On the mesial surface (Fig. 14-4; see Fig. 14-1, C) of the crown, a groove extends from the mesial marginal ridge cervically. This groove is called the mesial marginal groove. It crosses the mesial marginal ridge and runs from the occlusal third to the middle third of the crown, lingual to the contact area. The mesial surface can also be identified by a mesial developmental depression located cervically to the mesial contact area. The concavity continues cervically from above the contact area across the cervical line, where it joins a deep developmental depression between the roots. The mesial marginal groove is not always present, but the mesial developmental depression usually is quite evident.
The facial outline is convex with the crest of contour located within the cervical third of the crown. The lingual outline is also convex with its crest of contour located within the middle third of the crown. The curvature of the cervical line is greater on the mesial surface than on the distal surface.
From the distal view (Fig. 14-5; see Fig. 14-1, E) a maxillary first premolar is similar to the mesial view, except no groove usually crosses the distal marginal ridge and no developmental depression is present. Some specimens show a distinct distal marginal groove, but the mesial marginal groove is deeper and more obvious. The cervical line is less curved on the distal surface than on the mesial surface. The crown also appears more rounded and smooth. Both the buccal and lingual cusp tips are centered over the root, and this is also true from the mesial view. All maxillary premolars have their cusp tips centered over their root.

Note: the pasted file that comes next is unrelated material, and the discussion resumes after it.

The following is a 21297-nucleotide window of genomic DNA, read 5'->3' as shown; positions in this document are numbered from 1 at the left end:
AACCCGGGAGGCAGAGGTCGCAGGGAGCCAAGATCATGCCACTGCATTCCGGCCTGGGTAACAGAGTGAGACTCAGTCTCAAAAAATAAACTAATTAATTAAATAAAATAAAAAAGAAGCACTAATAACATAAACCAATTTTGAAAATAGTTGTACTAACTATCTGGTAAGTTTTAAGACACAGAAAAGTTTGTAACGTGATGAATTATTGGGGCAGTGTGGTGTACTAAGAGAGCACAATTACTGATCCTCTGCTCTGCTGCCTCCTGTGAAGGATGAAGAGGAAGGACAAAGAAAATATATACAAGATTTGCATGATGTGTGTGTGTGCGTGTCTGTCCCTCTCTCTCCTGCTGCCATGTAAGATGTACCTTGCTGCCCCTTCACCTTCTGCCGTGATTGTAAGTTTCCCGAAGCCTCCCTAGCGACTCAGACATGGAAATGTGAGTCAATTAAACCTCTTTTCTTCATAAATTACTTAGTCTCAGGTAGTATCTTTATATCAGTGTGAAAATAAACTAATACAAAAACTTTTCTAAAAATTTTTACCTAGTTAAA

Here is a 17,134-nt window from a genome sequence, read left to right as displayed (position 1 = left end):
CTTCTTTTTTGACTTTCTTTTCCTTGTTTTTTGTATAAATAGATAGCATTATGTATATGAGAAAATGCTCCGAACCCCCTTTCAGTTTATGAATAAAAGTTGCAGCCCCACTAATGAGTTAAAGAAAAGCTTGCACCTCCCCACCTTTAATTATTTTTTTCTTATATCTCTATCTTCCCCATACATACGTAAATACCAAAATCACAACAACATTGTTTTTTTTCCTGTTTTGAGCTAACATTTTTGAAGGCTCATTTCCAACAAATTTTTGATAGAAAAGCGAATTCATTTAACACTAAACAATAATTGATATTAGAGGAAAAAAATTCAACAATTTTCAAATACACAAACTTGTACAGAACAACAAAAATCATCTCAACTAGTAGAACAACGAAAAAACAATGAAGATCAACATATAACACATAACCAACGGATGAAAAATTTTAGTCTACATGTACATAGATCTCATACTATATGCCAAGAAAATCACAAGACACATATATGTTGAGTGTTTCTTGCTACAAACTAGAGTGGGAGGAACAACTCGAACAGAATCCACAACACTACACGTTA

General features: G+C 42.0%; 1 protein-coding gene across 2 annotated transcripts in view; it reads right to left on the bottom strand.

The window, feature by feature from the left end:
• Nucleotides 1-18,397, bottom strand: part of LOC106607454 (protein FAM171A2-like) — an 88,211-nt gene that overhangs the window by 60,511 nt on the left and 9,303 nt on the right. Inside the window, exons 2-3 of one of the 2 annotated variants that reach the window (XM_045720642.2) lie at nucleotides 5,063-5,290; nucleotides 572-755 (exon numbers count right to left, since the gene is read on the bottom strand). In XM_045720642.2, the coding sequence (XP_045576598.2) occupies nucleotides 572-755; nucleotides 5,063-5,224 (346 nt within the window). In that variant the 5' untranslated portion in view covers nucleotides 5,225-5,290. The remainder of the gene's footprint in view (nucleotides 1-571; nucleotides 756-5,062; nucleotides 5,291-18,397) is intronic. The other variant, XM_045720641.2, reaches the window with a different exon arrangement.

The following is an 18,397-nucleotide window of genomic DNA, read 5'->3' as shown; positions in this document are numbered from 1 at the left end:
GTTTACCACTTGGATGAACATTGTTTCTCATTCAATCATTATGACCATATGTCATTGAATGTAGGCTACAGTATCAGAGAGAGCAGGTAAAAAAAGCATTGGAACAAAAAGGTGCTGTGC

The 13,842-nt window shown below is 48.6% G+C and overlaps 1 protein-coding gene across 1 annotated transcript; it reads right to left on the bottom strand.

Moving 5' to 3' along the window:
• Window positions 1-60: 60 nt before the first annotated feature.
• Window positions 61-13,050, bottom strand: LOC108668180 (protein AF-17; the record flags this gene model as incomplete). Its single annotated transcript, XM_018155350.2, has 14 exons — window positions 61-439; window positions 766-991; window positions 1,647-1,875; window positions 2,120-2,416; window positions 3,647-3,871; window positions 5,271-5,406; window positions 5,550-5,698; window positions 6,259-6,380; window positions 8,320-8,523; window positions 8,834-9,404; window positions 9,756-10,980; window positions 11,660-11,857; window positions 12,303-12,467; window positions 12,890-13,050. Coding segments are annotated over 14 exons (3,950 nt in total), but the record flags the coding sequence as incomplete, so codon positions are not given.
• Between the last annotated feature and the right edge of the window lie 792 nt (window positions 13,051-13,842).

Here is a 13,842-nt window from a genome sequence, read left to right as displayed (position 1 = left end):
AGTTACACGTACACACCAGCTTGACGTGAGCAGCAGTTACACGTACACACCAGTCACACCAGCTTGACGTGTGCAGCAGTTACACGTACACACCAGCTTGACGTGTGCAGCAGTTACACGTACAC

The occlusal surface (Fig. 14-6; see Fig. 14-1, C) shows two well-developed cusps. The lingual cusp is more pointed than the facial cusp, but the facial cusp is much larger and longer than the lingual. Each cusp has four ridges emanating from it, and each ridge is named according to its location: facial, lingual, distal, and mesial.
On the facial cusp, the facial ridge descends from the cusp tip cervically onto the facial surface. The mesial and distal ridges descend from the cusp tip to their respective point angles. They are called the mesial and distal cusp ridges.
The lingual cusp ridge extends from the cusp tip lingually to the central area of the occlusal surface. Any ridge that runs from the cusp tip to the central groove of the occlusal surface is called a triangular ridge. Examples are the lingual cusp ridge of the buccal cusp and the buccal cusp ridge of the lingual cusp, which runs from the cusp tip of the lingual cusp to the central groove (Fig. 14-7).
The lingual cusp has four ridges like its counterpart, the buccal cusp. The lingual cusp ridge of the lingual cusp extends onto the lingual surface. The mesial and distal cusp ridges extend from the cusp tip to their respective point angles and fuse into the mesial and distal marginal ridges.